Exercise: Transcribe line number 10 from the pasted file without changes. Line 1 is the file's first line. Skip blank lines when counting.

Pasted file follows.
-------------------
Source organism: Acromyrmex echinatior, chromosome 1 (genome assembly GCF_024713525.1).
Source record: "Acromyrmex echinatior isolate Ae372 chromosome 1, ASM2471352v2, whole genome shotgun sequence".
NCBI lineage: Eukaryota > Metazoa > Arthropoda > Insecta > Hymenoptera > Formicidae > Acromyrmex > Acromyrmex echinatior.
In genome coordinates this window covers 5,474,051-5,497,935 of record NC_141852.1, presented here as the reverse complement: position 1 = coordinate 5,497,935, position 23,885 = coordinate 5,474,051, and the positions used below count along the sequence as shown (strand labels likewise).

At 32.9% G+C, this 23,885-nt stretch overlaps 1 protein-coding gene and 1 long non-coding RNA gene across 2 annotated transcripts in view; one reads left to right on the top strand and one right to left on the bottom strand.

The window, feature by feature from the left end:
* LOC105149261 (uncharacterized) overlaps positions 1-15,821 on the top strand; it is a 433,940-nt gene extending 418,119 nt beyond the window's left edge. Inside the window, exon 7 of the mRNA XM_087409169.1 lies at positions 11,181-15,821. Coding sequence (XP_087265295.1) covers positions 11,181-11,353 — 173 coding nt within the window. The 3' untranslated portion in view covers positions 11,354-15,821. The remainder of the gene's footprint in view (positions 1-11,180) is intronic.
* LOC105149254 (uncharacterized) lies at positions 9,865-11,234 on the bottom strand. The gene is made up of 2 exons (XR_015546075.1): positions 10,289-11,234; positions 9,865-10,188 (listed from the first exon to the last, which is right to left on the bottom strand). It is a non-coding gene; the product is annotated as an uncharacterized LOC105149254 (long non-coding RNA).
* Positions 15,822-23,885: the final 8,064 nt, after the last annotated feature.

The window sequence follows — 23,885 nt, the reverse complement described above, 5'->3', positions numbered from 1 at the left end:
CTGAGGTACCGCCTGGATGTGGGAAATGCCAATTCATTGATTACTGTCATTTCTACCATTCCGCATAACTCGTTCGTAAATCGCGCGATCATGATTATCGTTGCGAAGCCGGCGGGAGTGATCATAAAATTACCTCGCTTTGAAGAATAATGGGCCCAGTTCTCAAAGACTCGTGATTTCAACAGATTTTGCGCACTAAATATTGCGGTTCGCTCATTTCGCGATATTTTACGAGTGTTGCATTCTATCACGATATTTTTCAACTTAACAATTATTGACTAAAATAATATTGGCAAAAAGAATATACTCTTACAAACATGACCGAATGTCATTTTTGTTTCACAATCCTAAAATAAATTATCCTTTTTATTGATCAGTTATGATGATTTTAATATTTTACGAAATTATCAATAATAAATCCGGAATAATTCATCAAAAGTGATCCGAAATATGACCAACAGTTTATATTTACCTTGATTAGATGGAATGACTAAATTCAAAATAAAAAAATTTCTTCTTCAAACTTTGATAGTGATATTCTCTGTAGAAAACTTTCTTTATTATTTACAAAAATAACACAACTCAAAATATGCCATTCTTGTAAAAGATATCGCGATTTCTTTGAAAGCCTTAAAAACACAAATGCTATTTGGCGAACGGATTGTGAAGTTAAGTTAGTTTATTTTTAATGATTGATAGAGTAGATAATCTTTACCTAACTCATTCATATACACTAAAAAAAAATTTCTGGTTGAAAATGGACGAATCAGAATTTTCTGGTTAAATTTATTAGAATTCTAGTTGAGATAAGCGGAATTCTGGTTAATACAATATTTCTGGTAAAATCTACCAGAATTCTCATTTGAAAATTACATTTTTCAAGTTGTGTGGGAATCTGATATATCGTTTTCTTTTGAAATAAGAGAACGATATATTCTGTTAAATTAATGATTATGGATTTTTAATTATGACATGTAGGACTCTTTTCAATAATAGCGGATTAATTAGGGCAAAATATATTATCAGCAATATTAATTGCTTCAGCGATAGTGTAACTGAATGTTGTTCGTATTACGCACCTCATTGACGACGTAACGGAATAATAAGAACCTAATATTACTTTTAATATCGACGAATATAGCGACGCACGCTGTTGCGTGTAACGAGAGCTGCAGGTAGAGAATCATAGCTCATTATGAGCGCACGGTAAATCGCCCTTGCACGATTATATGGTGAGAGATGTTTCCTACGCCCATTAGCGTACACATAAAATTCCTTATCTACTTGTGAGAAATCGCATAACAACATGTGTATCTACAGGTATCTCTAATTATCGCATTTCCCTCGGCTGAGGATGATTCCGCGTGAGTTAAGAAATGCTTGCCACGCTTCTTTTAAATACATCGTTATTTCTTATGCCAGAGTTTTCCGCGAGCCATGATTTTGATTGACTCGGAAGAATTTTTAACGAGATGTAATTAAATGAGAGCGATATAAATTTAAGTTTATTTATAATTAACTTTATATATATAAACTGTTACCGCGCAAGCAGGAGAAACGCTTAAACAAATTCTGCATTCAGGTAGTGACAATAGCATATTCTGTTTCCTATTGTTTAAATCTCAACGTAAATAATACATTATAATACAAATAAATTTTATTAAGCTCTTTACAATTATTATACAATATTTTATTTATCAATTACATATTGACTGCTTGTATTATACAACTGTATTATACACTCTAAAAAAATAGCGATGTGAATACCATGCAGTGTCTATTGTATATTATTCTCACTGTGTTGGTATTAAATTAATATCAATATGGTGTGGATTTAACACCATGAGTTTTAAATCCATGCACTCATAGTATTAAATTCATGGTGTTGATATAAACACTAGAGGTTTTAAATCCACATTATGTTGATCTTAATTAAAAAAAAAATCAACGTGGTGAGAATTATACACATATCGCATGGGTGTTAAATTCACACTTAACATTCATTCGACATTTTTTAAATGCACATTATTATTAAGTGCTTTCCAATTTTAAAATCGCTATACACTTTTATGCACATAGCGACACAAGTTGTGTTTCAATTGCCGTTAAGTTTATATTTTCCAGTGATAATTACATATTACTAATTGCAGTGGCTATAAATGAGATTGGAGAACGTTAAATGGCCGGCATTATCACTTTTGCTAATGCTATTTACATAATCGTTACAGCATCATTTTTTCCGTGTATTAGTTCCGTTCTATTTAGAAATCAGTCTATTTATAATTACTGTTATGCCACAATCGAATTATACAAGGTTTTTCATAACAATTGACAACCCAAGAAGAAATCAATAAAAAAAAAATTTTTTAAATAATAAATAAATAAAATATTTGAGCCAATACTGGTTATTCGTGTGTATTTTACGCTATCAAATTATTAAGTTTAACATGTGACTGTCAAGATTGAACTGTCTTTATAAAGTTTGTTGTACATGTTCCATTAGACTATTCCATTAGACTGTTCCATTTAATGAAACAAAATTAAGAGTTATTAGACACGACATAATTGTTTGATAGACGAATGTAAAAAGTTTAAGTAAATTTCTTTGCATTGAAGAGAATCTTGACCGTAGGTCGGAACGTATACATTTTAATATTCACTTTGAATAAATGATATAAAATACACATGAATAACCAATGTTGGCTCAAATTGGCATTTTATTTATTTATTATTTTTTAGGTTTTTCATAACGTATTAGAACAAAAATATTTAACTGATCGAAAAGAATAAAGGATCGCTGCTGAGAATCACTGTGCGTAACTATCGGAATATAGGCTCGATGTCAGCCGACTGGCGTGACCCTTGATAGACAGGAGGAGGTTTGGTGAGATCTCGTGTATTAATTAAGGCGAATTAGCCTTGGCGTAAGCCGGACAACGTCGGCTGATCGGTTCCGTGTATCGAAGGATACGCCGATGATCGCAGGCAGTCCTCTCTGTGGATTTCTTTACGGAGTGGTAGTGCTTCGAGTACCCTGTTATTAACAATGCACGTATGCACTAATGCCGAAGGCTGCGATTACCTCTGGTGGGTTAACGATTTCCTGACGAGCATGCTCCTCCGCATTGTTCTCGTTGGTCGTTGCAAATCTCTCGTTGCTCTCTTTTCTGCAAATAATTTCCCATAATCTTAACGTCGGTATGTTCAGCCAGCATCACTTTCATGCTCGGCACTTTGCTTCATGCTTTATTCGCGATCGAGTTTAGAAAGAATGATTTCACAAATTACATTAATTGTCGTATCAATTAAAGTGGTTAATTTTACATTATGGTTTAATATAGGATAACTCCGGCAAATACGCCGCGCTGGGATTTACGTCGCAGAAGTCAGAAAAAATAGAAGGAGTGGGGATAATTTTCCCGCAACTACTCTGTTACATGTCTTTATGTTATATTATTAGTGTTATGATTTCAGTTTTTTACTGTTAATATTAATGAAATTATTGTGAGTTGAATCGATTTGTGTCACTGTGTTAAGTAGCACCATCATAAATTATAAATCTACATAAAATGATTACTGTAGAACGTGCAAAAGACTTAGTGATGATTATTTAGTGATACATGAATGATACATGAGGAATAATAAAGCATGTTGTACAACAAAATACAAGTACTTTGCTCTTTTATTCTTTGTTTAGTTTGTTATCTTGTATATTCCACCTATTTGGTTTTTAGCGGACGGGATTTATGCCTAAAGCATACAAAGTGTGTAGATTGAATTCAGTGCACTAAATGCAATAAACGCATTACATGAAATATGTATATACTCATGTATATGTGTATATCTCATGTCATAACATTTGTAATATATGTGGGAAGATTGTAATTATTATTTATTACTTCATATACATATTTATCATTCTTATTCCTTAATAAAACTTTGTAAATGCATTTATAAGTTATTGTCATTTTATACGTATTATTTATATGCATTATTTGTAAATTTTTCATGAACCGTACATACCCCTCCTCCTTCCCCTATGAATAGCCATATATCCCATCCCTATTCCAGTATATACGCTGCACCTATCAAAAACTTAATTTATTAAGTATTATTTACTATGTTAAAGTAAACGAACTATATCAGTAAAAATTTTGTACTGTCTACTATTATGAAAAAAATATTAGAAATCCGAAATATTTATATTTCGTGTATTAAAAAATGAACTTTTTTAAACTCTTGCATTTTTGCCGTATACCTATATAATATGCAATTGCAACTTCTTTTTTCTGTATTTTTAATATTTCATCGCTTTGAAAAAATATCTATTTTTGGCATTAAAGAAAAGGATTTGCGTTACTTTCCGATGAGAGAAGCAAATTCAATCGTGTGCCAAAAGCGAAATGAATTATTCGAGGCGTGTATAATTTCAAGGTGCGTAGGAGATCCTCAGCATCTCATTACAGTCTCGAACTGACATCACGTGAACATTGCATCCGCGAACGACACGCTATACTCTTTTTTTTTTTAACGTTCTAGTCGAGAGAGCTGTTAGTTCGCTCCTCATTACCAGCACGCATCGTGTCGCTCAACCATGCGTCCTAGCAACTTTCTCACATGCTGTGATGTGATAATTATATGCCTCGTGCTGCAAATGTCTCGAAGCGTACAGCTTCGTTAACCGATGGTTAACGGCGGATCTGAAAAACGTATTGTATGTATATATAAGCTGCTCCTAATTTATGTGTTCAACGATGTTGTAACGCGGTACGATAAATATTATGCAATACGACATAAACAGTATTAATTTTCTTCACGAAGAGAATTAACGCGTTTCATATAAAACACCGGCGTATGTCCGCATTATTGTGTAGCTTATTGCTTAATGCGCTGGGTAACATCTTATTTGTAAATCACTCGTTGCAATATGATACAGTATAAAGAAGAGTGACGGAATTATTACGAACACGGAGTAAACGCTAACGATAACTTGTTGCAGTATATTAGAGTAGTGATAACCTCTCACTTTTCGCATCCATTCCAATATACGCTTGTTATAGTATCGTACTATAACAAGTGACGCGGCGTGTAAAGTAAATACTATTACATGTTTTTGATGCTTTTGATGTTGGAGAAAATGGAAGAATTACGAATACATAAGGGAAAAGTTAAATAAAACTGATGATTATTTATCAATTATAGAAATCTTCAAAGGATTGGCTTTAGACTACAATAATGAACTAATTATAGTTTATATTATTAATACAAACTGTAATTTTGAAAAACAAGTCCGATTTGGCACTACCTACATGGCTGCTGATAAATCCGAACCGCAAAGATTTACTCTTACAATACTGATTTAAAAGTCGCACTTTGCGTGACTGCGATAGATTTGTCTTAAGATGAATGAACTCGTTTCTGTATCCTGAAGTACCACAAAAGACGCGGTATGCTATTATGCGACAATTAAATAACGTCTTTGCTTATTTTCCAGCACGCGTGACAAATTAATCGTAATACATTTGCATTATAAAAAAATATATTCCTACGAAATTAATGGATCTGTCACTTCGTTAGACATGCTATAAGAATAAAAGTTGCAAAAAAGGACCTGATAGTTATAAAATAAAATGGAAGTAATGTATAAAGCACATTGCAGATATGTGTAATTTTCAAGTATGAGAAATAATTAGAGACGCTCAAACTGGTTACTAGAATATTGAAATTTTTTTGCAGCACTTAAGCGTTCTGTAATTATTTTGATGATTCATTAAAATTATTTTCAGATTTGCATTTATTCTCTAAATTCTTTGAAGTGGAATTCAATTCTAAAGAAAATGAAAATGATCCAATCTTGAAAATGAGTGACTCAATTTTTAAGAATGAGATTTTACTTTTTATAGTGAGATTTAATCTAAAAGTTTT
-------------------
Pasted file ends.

The window sequence follows — 23,885 nt, the reverse complement described above, 5'->3', positions numbered from 1 at the left end: